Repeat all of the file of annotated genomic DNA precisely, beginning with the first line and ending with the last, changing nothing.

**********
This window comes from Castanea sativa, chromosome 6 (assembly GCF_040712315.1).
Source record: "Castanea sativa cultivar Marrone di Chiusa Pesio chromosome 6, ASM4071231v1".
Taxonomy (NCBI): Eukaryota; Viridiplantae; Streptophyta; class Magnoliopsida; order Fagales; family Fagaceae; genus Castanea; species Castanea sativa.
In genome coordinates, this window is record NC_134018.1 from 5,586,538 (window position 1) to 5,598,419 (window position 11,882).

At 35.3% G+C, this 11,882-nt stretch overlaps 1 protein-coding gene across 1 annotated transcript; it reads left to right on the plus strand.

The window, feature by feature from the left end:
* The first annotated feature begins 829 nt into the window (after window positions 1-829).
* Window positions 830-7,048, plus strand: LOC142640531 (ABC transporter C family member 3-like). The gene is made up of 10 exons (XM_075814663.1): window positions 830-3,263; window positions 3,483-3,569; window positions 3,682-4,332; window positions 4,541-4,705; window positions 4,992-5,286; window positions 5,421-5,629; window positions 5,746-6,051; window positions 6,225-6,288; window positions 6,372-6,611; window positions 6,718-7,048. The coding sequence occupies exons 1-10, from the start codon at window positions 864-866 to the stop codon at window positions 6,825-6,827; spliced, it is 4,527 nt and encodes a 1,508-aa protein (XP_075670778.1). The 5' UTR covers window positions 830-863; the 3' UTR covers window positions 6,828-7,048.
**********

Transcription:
This window comes from Castanea sativa, chromosome 6 (assembly GCF_040712315.1).
Source record: "Castanea sativa cultivar Marrone di Chiusa Pesio chromosome 6, ASM4071231v1".
Taxonomy (NCBI): Eukaryota; Viridiplantae; Streptophyta; class Magnoliopsida; order Fagales; family Fagaceae; genus Castanea; species Castanea sativa.
In genome coordinates, this window is record NC_134018.1 from 5,586,538 (window position 1) to 5,598,419 (window position 11,882).

At 35.3% G+C, this 11,882-nt stretch overlaps 1 protein-coding gene across 1 annotated transcript; it reads left to right on the plus strand.

The window, feature by feature from the left end:
* The first annotated feature begins 829 nt into the window (after window positions 1-829).
* Window positions 830-7,048, plus strand: LOC142640531 (ABC transporter C family member 3-like). The gene is made up of 10 exons (XM_075814663.1): window positions 830-3,263; window positions 3,483-3,569; window positions 3,682-4,332; window positions 4,541-4,705; window positions 4,992-5,286; window positions 5,421-5,629; window positions 5,746-6,051; window positions 6,225-6,288; window positions 6,372-6,611; window positions 6,718-7,048. The coding sequence occupies exons 1-10, from the start codon at window positions 864-866 to the stop codon at window positions 6,825-6,827; spliced, it is 4,527 nt and encodes a 1,508-aa protein (XP_075670778.1). The 5' UTR covers window positions 830-863; the 3' UTR covers window positions 6,828-7,048.